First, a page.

With the Fed’s policymakers taking no new action at their meeting last week, Bernanke is staying cautious for the time being, reserving the central bank’s more powerful weapons in case the recovery stalls. Some economists say this is the right policy for a recovery that seems to be gaining stream. But, if the unemployment rate, which stands at 8.3 percent, does not continue to decline at a fast pace, critics say Bernanke’s legacy could be impugned.
“If we end up with a few more years of unemployment in the eights, which is not out of the question, people are going to say Bernanke did a good job at the heart of the crisis but dropped the ball when people were still suffering,” said Christina Romer, an economics professor at the University of California-Berkeley and former chief economist to President Obama.
Bernanke, who’s expected to step down at the end of his term in early 2014, has won praise from economists for his response to the financial crisis and recession. He stretched the authorities of the Fed to keep markets stable and pumped trillions of dollars into the economy through bond purchases to spur lending and hiring.
He must now decide what steps the Fed should take to influence the economy at a time when it is showing new signs of vigor but also facing threats, such as from Europe’s financial crisis. Bernanke has shunned dramatic measures he once advocated as a scholar, when he insisted that central banks have the responsibility to take steps to boost growth if it is lacking.
“If the Bernanke of 2000 listened to a news conference of the Bernanke of today, the old Bernanke would say the new Bernanke is not doing everything he can,” said Laurence Ball, an economist at Johns Hopkins University who has written a paper on Bernanke’s shift.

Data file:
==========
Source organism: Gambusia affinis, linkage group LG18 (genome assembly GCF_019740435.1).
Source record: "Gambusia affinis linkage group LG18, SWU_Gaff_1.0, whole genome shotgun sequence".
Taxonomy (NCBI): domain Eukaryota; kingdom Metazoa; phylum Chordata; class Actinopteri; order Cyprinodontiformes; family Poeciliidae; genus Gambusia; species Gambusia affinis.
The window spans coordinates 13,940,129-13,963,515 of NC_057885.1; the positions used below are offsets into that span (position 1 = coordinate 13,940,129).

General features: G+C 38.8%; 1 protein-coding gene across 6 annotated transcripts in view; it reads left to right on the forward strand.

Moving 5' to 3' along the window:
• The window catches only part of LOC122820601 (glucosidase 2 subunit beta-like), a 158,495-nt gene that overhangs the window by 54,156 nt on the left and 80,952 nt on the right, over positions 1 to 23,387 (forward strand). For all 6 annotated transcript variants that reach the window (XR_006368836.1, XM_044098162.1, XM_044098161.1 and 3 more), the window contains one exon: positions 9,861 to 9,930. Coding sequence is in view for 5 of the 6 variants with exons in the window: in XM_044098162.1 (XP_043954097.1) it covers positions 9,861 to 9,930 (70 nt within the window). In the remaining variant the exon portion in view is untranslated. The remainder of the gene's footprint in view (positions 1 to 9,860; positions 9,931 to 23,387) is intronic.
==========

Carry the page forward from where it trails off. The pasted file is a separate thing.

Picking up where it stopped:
Still, many economists say that Bernanke has a host of good reasons not to push the Fed to do more than it is already doing, which includes announcing that the Fed is unlikely to raise interest rates from their ultra-low levels no sooner than late 2014. The U.S. economy is facing different — and less severe — challenges than during the financial crisis and its immediate aftermath.
“I’d say his performance up to now has been exemplary,” said Stuart Hoffman, chief economist at PNC Bank. “I’d say history will judge him as the right man for the right time to do what he needed to do.”
Hoffman noted that Bernanke can always reverse course and take new action if needed. “If the economy slows down and his group does something, that would add to the legend,” he said.